The fund reportedly set up by the big four banks to discount loans has been slammed by the FBAA as a move to generate a “huge profit”.
Executive director of the Finance Brokers Association of Australia (FBAA), Peter White, made the comments after the Australian Finance Review claims that the big four banks had created a $600 million fund between them to offer rate discounts to prospective borrowers seeking residential loans.
However, Mr White was sceptical about the motives for establishing the fund.
He said: “Nothing comes for free and if it seems too good to be true, it probably is.”
“If what is being reported is the case, then this in essence enables the banks to buy business to increase their databases and profits.
“They will also cross-sell insurance and financial planning, plus a whole swag of other products.”
Mr White claimed that the scheme is intended to boost the lenders’ bottom line and “benefit shareholders”.
“Once you’re on the hook, the big banks increase the margins on their existing loan books and make a huge profit to benefit their shareholders, their own jobs and pockets.
“Cheap introductory interest rates with lenders has been going on forever and this, if it is the case, is just a current variation of the theme.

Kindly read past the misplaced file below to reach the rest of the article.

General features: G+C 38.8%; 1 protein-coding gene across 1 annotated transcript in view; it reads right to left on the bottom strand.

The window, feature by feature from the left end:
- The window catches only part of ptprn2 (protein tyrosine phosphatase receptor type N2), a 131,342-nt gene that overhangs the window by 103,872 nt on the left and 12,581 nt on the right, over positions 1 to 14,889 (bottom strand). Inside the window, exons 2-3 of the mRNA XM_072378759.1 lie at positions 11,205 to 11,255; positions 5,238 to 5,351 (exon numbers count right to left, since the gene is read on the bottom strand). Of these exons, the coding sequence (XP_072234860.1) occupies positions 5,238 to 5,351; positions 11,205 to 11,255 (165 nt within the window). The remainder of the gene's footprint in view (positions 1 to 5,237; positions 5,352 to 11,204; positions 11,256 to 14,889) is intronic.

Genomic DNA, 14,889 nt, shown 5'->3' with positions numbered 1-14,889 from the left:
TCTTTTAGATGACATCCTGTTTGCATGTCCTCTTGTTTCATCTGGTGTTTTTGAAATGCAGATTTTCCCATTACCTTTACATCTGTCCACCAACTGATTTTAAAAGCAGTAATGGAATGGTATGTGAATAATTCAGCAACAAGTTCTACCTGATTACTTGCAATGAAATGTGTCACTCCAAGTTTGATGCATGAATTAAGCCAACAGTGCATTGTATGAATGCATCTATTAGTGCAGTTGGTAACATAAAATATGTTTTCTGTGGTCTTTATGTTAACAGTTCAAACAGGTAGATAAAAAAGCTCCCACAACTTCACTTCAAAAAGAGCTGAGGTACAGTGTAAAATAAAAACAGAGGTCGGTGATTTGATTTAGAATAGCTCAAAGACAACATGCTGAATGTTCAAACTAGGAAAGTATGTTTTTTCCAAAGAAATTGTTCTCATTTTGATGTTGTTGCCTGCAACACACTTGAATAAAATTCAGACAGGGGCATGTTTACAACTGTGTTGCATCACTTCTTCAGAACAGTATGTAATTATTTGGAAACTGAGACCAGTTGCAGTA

“They aren’t giving away $600 [million] as such without a pay day.”
Earlier this week, Mr White welcomed moves from non-banks to drop interest rates but said that he was “disappointed” that major banks haven’t followed suit.
“It is good to see the non-banks, second-tier and small lenders supporting home borrowers,” Mr White said.
“But at the same time, it is disappointing the big banks, like ANZ, seem disinterested in trying to work with borrowers by doing the opposite and putting their rates up.”
The FBAA executive also warned banks not to “stab borrowers in the back” with “unjustified” rate rises.
“We hope in 2018 the big banks remember where their profits come from, and that is borrowers,” the executive director added.
“And we encourage the banks not to stab borrowers in the back with out-of-cycle interest rate movements or unjustified fee hikes.”
[Related: Industry body urges big banks to drop rates]